What lies beneath?


What lies beneath?

We all lie; some more than others. Why and how we dodge the truth throws thought-provoking insight on us, not just as individuals, but also as a race, infers Jisha Krishnan.

How would you make a marriage work?Tell your wife that she looks pretty, even if she looks like a dump truck. 
Now, that’s a priceless piece of advice. Not by a marriage counsellor, but a ten-year old. Among the many inane ‘forwards’ in my inbox, I recently chanced upon this gem:

Marriage rules as explained by kids. Despite the smile little Ricky may have brought to your lips, did it also make you wonder where he may have picked up such truth-bending lessons from? Yes, must be the parents! How else do children learn to lie?

Research shows that children as young as two can tell a lie. Sample this: Doggy dropped the food on the floor, really! Or I didn’t eat the chocolate, promise! At that age, though, such creative fabrication is a good sign. It is a proof of cognitive development. Telling a lie – an intentionally false statement, as the Oxford dictionary defines it – is no mean feat.

Many inhabitants of the animal kingdom have their way with lies, but it’s only us, humans, who have mastered the art of deceiving others as well as ourselves. Research shows how human beings often get so caught up in their lies that they are unable to sift fact from fiction.

 A senior marketing executive in Mumbai had been lying to his girlfriend for a long time about his miserable marriage. Somewhere along the line he started believing in his own piece of fiction. “The fact was that I had a loving wife and wonderful son at home. All I wanted was some fun outside of marriage…Just a fling. Nothing serious,” he confides.

Things did get serious, though, and the adulterous husband, eventually, had to face his moment of truth. “My mind was playing games with me. I was lost. Thankfully, better sense prevailed, and I ended the fling,” he says.

  Side-stepping the question of morality, several studies have shown how liars are known to weave a complex web of projected truths. Some innocuous, some dangerous, some wishful, some self-defeating. “As long as you are not harming anybody, it can be a great creative outlet,” argues Meera Tandon, an aspiring writer.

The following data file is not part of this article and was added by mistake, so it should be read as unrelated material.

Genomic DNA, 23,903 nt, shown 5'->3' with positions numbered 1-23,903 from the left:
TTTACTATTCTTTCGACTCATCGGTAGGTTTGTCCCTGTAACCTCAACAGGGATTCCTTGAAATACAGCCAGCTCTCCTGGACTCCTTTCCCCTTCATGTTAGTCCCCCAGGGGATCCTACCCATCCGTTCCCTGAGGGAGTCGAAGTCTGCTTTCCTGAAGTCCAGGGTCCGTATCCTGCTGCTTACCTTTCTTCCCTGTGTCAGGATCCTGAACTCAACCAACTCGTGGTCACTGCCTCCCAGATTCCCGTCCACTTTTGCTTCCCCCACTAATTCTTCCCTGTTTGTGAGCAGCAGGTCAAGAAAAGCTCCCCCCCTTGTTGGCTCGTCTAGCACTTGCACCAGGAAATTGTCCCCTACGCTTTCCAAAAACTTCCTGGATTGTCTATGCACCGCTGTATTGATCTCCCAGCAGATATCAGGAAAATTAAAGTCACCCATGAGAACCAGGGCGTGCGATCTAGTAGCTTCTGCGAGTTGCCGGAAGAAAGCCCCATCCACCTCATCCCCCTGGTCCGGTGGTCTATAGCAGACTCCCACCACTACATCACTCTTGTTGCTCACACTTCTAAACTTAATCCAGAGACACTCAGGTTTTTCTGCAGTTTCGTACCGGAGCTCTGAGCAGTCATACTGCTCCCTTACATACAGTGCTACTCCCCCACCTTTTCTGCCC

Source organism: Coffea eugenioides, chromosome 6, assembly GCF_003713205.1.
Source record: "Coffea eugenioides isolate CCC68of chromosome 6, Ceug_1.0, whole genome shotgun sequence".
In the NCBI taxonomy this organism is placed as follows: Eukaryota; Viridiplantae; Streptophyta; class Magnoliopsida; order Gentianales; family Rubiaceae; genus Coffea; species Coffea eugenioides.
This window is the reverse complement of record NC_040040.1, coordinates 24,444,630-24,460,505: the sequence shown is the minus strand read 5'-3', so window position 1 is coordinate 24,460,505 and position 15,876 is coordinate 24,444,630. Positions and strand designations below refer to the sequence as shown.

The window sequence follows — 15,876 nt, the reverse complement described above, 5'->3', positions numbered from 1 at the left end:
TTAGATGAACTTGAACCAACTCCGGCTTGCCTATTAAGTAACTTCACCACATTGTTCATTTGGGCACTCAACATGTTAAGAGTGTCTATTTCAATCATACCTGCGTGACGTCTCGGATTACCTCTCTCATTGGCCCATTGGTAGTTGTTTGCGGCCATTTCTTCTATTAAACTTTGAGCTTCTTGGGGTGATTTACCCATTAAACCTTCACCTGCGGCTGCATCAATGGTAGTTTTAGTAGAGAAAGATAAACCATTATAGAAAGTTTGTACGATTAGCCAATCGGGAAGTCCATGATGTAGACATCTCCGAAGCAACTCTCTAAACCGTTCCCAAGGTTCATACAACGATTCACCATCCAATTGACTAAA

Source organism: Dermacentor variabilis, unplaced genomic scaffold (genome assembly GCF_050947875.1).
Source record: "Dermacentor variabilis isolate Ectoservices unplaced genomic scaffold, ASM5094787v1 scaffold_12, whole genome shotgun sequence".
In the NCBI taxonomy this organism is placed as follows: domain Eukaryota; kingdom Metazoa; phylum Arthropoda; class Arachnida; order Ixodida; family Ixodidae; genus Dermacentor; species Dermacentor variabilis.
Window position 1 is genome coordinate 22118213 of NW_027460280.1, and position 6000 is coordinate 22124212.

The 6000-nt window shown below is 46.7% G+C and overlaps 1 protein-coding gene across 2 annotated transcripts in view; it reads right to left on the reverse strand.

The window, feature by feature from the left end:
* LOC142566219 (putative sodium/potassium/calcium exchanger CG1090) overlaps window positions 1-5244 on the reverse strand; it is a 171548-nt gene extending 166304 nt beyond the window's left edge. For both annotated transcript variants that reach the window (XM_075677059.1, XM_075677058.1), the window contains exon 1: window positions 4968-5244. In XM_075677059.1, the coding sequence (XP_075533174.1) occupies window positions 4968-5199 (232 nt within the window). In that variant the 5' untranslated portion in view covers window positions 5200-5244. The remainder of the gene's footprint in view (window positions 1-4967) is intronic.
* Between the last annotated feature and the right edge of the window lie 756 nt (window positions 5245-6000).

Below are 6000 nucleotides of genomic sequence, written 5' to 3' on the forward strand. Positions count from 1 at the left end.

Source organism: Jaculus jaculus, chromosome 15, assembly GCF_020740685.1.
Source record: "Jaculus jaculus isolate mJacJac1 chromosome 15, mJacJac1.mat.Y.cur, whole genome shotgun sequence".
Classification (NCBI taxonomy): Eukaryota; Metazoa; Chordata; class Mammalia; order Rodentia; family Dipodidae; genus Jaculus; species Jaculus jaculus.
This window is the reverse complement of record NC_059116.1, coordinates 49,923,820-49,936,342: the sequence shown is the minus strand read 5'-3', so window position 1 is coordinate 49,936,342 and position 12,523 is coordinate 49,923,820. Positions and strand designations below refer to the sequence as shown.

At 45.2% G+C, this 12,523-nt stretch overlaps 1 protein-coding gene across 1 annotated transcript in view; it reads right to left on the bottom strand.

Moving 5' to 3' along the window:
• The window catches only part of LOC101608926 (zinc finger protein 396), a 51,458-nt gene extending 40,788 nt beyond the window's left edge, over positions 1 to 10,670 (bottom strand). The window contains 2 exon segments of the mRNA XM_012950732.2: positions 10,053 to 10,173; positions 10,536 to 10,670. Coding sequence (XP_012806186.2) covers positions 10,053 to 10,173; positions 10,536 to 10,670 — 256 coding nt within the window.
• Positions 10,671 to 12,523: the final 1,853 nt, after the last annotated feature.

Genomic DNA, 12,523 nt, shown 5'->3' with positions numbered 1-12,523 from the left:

According to a study published in the Journal of Basic and Applied Psychology, most people (about 60 per cent) in the US lie at least once during a 10-minute conversation with a stranger. A similar study in UK claimed that men tell six lies a day, while women settle for half that number. 

“If someone were to do a similar study in India, the numbers wouldn’t be very different. We are all, essentially, the same,” maintains Meera.

From professional achievements to educational qualifications, to romantic conquests to physical attributes, we fib about almost everything. The most common lie for both sexes, the UK study says, is “Nothing's wrong, I’m fine.” We all have been there, said that, haven’t we?

Lies, as we have experienced, come in all hues. The white ones, most like to believe, are harmless. And then, there are times when it’s more convenient than telling the truth, even if you know you are a terrible liar, reckons a young journalist from Bangalore. “Sometimes you just don’t want to hurt the other person, or yourself,” she says, by way of explanation. 

Manjeet, another self-confessed terrible liar, believes that white lies are often an act of kindness. “You genuinely think that you are saving someone grief or embarrassment,” he says. And then, there are situations “when lies act as lubricants in an interpersonal relationship”, maintains the Bangalore-based software engineer.